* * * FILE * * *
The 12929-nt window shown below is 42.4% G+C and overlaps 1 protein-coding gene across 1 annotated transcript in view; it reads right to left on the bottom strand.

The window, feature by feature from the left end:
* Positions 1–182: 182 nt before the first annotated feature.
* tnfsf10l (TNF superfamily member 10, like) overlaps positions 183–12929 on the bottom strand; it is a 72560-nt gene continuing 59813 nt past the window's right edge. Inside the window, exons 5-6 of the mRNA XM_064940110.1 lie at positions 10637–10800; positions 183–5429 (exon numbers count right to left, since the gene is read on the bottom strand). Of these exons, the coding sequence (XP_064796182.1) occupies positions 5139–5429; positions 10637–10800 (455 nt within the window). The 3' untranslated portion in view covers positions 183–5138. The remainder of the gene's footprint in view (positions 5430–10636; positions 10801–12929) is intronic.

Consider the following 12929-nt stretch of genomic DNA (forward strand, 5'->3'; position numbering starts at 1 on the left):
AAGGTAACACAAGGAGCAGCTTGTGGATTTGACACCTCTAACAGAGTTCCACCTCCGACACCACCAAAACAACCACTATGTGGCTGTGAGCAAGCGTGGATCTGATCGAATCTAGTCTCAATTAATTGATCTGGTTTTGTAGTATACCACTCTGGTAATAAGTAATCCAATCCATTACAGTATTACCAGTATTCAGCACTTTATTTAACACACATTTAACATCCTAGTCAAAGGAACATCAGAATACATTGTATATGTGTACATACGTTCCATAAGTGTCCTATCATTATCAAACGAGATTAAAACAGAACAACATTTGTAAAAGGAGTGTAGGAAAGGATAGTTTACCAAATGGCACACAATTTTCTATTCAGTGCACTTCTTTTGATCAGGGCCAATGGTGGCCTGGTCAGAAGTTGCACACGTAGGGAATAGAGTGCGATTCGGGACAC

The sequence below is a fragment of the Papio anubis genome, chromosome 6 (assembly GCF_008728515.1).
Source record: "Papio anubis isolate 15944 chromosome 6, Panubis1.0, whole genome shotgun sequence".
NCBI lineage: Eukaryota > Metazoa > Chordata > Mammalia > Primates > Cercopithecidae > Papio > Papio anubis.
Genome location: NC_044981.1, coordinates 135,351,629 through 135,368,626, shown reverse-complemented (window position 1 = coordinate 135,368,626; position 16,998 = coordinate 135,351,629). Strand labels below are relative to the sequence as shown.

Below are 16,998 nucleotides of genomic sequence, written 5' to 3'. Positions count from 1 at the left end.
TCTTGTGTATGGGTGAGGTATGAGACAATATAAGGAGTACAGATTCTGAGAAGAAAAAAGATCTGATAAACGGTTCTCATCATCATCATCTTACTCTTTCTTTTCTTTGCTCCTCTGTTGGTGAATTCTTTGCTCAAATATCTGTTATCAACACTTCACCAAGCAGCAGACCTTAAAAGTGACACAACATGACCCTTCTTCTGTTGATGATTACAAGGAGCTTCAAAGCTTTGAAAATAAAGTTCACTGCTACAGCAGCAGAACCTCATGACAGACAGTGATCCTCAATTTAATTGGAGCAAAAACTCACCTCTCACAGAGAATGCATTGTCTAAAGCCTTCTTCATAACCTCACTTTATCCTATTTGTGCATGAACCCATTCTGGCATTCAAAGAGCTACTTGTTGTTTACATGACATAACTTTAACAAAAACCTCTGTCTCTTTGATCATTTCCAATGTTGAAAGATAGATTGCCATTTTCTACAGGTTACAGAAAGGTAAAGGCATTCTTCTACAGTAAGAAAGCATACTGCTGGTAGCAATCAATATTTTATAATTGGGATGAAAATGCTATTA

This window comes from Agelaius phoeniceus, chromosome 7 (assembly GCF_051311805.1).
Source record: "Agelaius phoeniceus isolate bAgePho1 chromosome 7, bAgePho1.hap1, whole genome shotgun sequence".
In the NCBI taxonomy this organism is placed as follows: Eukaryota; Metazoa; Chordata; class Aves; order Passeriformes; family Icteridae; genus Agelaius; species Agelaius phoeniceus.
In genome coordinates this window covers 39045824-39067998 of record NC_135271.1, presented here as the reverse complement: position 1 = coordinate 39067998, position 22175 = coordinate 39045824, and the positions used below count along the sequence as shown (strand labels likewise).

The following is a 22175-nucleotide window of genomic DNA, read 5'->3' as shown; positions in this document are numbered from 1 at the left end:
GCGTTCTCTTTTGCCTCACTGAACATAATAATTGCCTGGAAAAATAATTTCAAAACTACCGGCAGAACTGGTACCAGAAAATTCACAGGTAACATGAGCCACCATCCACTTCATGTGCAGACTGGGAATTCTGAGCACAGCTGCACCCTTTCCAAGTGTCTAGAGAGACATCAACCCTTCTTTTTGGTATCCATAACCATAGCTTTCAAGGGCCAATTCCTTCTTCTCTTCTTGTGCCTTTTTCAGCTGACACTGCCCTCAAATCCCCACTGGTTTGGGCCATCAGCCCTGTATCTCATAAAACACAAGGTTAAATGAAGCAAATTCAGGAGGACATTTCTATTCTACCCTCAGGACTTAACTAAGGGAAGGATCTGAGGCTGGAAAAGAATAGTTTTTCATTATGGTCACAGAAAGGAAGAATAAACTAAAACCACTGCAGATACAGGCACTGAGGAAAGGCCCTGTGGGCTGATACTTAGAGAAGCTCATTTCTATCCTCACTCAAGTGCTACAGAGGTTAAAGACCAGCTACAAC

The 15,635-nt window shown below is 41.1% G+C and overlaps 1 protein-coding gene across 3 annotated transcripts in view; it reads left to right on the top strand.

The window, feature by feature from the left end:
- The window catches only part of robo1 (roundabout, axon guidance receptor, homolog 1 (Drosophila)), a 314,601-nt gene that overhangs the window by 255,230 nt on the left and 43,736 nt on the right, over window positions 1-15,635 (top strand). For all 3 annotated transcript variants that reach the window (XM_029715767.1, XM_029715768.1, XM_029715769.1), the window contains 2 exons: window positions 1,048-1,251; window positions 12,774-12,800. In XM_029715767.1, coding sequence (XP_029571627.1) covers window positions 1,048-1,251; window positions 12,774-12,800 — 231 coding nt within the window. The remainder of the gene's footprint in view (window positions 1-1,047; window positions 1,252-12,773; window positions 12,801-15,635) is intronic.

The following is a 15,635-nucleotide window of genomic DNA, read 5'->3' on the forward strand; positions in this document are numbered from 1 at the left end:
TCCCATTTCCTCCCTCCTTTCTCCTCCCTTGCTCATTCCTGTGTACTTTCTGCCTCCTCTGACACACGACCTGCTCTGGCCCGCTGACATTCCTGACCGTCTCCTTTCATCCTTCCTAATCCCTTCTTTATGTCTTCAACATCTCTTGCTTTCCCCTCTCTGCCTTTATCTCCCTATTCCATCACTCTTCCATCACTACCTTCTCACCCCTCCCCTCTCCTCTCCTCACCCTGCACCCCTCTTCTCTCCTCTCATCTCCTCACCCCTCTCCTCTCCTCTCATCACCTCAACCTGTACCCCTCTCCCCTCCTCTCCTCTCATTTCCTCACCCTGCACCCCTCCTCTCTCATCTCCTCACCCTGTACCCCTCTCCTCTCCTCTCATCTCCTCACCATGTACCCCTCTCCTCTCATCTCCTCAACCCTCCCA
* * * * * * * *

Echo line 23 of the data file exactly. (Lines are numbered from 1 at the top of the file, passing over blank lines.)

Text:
TCCCATTTCCTCCCTCCTTTCTCCTCCCTTGCTCATTCCTGTGTACTTTCTGCCTCCTCTGACACACGACCTGCTCTGGCCCGCTGACATTCCTGACCGTCTCCTTTCATCCTTCCTAATCCCTTCTTTATGTCTTCAACATCTCTTGCTTTCCCCTCTCTGCCTTTATCTCCCTATTCCATCACTCTTCCATCACTACCTTCTCACCCCTCCCCTCTCCTCTCCTCACCCTGCACCCCTCTTCTCTCCTCTCATCTCCTCACCCCTCTCCTCTCCTCTCATCACCTCAACCTGTACCCCTCTCCCCTCCTCTCCTCTCATTTCCTCACCCTGCACCCCTCCTCTCTCATCTCCTCACCCTGTACCCCTCTCCTCTCCTCTCATCTCCTCACCATGTACCCCTCTCCTCTCATCTCCTCAACCCTCCCA